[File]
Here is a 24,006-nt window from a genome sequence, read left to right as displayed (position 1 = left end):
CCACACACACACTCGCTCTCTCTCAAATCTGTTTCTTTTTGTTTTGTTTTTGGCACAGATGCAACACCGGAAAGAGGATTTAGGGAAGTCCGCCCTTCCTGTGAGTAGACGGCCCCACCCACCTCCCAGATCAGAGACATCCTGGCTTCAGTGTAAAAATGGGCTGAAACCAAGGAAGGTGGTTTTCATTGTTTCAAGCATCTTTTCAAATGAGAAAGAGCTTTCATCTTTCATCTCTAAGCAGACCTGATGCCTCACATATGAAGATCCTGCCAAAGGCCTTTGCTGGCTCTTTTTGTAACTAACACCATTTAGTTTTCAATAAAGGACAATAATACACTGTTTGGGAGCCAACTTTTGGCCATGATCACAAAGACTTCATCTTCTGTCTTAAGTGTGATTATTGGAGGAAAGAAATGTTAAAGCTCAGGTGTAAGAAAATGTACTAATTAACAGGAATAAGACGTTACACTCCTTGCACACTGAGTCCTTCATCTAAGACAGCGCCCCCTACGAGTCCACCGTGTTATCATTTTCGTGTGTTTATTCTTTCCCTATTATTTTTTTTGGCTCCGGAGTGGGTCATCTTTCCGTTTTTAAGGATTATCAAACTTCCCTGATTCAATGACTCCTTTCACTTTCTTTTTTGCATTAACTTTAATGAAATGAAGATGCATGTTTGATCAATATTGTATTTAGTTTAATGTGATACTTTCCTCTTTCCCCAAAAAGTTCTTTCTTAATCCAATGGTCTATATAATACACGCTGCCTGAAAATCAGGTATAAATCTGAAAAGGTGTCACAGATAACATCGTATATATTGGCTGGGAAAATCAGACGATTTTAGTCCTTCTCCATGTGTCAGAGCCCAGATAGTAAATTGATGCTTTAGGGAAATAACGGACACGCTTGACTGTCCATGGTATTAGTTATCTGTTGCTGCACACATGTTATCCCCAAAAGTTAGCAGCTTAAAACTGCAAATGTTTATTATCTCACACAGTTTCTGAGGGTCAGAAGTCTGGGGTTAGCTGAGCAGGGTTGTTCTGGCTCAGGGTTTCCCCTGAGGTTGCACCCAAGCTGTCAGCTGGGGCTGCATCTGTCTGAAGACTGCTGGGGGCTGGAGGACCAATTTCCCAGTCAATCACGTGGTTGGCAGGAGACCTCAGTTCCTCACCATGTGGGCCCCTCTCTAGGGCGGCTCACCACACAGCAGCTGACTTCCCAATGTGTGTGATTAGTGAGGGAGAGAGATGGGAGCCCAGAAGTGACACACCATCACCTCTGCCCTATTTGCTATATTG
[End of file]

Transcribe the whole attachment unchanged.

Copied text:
Here is a 24,006-nt window from a genome sequence, read left to right as displayed (position 1 = left end):
CCACACACACACTCGCTCTCTCTCAAATCTGTTTCTTTTTGTTTTGTTTTTGGCACAGATGCAACACCGGAAAGAGGATTTAGGGAAGTCCGCCCTTCCTGTGAGTAGACGGCCCCACCCACCTCCCAGATCAGAGACATCCTGGCTTCAGTGTAAAAATGGGCTGAAACCAAGGAAGGTGGTTTTCATTGTTTCAAGCATCTTTTCAAATGAGAAAGAGCTTTCATCTTTCATCTCTAAGCAGACCTGATGCCTCACATATGAAGATCCTGCCAAAGGCCTTTGCTGGCTCTTTTTGTAACTAACACCATTTAGTTTTCAATAAAGGACAATAATACACTGTTTGGGAGCCAACTTTTGGCCATGATCACAAAGACTTCATCTTCTGTCTTAAGTGTGATTATTGGAGGAAAGAAATGTTAAAGCTCAGGTGTAAGAAAATGTACTAATTAACAGGAATAAGACGTTACACTCCTTGCACACTGAGTCCTTCATCTAAGACAGCGCCCCCTACGAGTCCACCGTGTTATCATTTTCGTGTGTTTATTCTTTCCCTATTATTTTTTTTGGCTCCGGAGTGGGTCATCTTTCCGTTTTTAAGGATTATCAAACTTCCCTGATTCAATGACTCCTTTCACTTTCTTTTTTGCATTAACTTTAATGAAATGAAGATGCATGTTTGATCAATATTGTATTTAGTTTAATGTGATACTTTCCTCTTTCCCCAAAAAGTTCTTTCTTAATCCAATGGTCTATATAATACACGCTGCCTGAAAATCAGGTATAAATCTGAAAAGGTGTCACAGATAACATCGTATATATTGGCTGGGAAAATCAGACGATTTTAGTCCTTCTCCATGTGTCAGAGCCCAGATAGTAAATTGATGCTTTAGGGAAATAACGGACACGCTTGACTGTCCATGGTATTAGTTATCTGTTGCTGCACACATGTTATCCCCAAAAGTTAGCAGCTTAAAACTGCAAATGTTTATTATCTCACACAGTTTCTGAGGGTCAGAAGTCTGGGGTTAGCTGAGCAGGGTTGTTCTGGCTCAGGGTTTCCCCTGAGGTTGCACCCAAGCTGTCAGCTGGGGCTGCATCTGTCTGAAGACTGCTGGGGGCTGGAGGACCAATTTCCCAGTCAATCACGTGGTTGGCAGGAGACCTCAGTTCCTCACCATGTGGGCCCCTCTCTAGGGCGGCTCACCACACAGCAGCTGACTTCCCAATGTGTGTGATTAGTGAGGGAGAGAGATGGGAGCCCAGAAGTGACACACCATCACCTCTGCCCTATTTGCTATATTG